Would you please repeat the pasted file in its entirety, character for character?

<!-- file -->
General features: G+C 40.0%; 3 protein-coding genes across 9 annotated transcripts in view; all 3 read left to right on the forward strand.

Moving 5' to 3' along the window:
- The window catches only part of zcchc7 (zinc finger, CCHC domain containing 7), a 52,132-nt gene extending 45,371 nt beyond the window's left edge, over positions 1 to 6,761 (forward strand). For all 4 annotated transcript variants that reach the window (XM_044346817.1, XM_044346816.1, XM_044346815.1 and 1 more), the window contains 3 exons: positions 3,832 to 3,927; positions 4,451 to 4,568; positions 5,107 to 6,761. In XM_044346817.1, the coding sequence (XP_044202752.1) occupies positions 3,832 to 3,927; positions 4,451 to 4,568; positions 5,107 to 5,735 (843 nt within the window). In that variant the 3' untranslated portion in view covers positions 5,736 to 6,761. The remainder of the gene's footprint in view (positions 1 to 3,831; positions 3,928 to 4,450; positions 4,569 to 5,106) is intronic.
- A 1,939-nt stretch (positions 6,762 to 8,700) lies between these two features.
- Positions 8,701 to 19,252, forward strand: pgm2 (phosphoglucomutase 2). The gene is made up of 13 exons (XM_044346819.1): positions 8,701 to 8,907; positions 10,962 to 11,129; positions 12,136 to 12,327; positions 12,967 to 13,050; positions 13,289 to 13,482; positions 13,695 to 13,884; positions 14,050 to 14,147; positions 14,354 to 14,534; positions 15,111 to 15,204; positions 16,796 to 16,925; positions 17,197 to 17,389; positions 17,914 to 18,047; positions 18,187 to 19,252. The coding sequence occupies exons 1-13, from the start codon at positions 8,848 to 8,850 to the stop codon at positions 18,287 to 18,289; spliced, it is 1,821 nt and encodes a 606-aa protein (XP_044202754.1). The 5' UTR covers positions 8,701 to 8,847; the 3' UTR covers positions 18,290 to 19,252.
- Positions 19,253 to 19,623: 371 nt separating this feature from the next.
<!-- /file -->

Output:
General features: G+C 40.0%; 3 protein-coding genes across 9 annotated transcripts in view; all 3 read left to right on the forward strand.

Moving 5' to 3' along the window:
- The window catches only part of zcchc7 (zinc finger, CCHC domain containing 7), a 52,132-nt gene extending 45,371 nt beyond the window's left edge, over positions 1 to 6,761 (forward strand). For all 4 annotated transcript variants that reach the window (XM_044346817.1, XM_044346816.1, XM_044346815.1 and 1 more), the window contains 3 exons: positions 3,832 to 3,927; positions 4,451 to 4,568; positions 5,107 to 6,761. In XM_044346817.1, the coding sequence (XP_044202752.1) occupies positions 3,832 to 3,927; positions 4,451 to 4,568; positions 5,107 to 5,735 (843 nt within the window). In that variant the 3' untranslated portion in view covers positions 5,736 to 6,761. The remainder of the gene's footprint in view (positions 1 to 3,831; positions 3,928 to 4,450; positions 4,569 to 5,106) is intronic.
- A 1,939-nt stretch (positions 6,762 to 8,700) lies between these two features.
- Positions 8,701 to 19,252, forward strand: pgm2 (phosphoglucomutase 2). The gene is made up of 13 exons (XM_044346819.1): positions 8,701 to 8,907; positions 10,962 to 11,129; positions 12,136 to 12,327; positions 12,967 to 13,050; positions 13,289 to 13,482; positions 13,695 to 13,884; positions 14,050 to 14,147; positions 14,354 to 14,534; positions 15,111 to 15,204; positions 16,796 to 16,925; positions 17,197 to 17,389; positions 17,914 to 18,047; positions 18,187 to 19,252. The coding sequence occupies exons 1-13, from the start codon at positions 8,848 to 8,850 to the stop codon at positions 18,287 to 18,289; spliced, it is 1,821 nt and encodes a 606-aa protein (XP_044202754.1). The 5' UTR covers positions 8,701 to 8,847; the 3' UTR covers positions 18,290 to 19,252.
- Positions 19,253 to 19,623: 371 nt separating this feature from the next.